Investments are often made indirectly through intermediaries, such as pension funds, banks, brokers, and insurance companies. These institutions may pool money received from a large number of individuals into funds such as investment trusts, unit trusts, SICAVs etc. to make large scale investments. Each individual investor then has an indirect or direct claim on the assets purchased, subject to charges levied by the intermediary, which may be large and varied. It generally, does not include deposits with a bank or similar institution. Investment usually involves diversification of assets in order to avoid unnecessary and unproductive risk.

History[edit]

The Code of Hammurabi (around 1700 BC) provided a legal framework for investment, establishing a means for the pledge of collateral by codifying debtor and creditor rights in regard to pledged land. Punishments for breaking financial obligations were not as severe as those for crimes involving injury or death.

In the early 1900s purchasers of stocks, bonds, and other securities were described in media, academia, and commerce as speculators. By the 1950s, the term investment had come to denote the more conservative end of the securities spectrum, while speculation was applied by financial brokers and their advertising agencies to higher risk securities much in vogue at that time. Since the last half of the 20th century, the terms speculation and speculator have specifically referred to higher risk ventures.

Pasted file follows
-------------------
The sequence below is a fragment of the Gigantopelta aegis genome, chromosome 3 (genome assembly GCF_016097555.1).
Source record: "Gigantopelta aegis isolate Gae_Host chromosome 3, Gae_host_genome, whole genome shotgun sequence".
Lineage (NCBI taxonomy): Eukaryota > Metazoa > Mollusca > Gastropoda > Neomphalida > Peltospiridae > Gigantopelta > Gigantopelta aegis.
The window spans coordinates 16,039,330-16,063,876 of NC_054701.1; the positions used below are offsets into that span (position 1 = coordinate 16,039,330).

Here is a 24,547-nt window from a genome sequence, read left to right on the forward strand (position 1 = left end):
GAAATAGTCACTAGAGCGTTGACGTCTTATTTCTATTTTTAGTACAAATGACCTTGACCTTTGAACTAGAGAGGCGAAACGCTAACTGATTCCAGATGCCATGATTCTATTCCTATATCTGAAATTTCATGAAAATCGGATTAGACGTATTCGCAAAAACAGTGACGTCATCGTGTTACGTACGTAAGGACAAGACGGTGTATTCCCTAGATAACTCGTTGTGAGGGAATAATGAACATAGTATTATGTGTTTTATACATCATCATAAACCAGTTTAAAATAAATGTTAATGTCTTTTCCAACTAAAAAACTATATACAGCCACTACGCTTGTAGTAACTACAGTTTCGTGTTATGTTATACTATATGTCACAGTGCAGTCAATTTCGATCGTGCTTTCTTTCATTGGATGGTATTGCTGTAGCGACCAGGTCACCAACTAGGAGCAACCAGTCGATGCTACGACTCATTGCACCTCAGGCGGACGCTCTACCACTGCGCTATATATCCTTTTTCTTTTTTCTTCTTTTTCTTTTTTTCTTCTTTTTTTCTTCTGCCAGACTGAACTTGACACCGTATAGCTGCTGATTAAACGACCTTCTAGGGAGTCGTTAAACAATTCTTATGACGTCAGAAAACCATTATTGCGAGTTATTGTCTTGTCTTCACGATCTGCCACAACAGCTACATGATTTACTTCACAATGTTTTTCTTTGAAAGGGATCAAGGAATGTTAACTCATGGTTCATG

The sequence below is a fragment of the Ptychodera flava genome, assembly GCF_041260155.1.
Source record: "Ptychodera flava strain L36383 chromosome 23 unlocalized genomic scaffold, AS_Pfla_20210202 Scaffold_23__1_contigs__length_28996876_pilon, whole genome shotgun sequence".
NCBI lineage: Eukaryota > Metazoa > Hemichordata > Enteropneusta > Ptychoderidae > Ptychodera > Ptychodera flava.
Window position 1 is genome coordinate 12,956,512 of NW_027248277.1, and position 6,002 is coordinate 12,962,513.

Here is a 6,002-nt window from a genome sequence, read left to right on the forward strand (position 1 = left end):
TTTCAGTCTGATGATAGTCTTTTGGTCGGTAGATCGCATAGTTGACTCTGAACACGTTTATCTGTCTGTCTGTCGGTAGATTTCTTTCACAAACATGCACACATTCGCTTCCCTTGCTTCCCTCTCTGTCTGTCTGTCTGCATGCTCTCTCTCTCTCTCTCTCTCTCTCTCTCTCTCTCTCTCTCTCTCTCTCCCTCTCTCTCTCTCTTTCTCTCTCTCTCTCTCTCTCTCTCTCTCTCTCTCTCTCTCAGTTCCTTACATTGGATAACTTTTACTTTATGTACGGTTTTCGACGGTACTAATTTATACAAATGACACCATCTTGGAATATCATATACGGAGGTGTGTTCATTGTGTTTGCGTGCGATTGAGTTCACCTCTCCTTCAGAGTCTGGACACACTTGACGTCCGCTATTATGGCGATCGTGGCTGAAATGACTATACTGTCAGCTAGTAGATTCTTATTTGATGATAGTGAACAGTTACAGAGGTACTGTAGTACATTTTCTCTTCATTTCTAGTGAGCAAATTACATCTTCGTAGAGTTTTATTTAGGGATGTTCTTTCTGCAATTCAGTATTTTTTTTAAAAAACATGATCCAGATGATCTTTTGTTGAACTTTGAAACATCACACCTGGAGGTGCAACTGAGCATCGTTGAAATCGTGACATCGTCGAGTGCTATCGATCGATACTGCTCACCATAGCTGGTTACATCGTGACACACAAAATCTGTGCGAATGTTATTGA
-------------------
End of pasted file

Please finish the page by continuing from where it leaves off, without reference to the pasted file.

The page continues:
Value investment[edit]

Business revolves around the factor of investing; financially, time, in the future and successful investors will generally focus on certain fundamental metrics for their gains. A value investor is aware that when considering the health of a company, the fundamentals associated with it, are a highly influencing factor. They include aspects related to financial and operational data, preferred by some of the most successful investors; for example, Warren Buffet and George Soros. The financial details, such as, earnings per share and sales growth, are essential aids for an investor in determining stocks trading below their worth.

The price to earnings ratio (P/E), or earnings multiple, is a particularly significant and recognized fundamental ratio, with a function of dividing the share price of stock, by its earnings per share. This will provide the value representing the sum investors are prepared to expend for each dollar of company earnings. This ratio is an important aspect, due to its capacity as measurement for the comparison of valuations of various companies. A stock with a lower P/E ratio will cost less per share, than one with a higher P/E, taking into account the same level of financial performance; therefore, it essentially means a low P/E is the preferred option.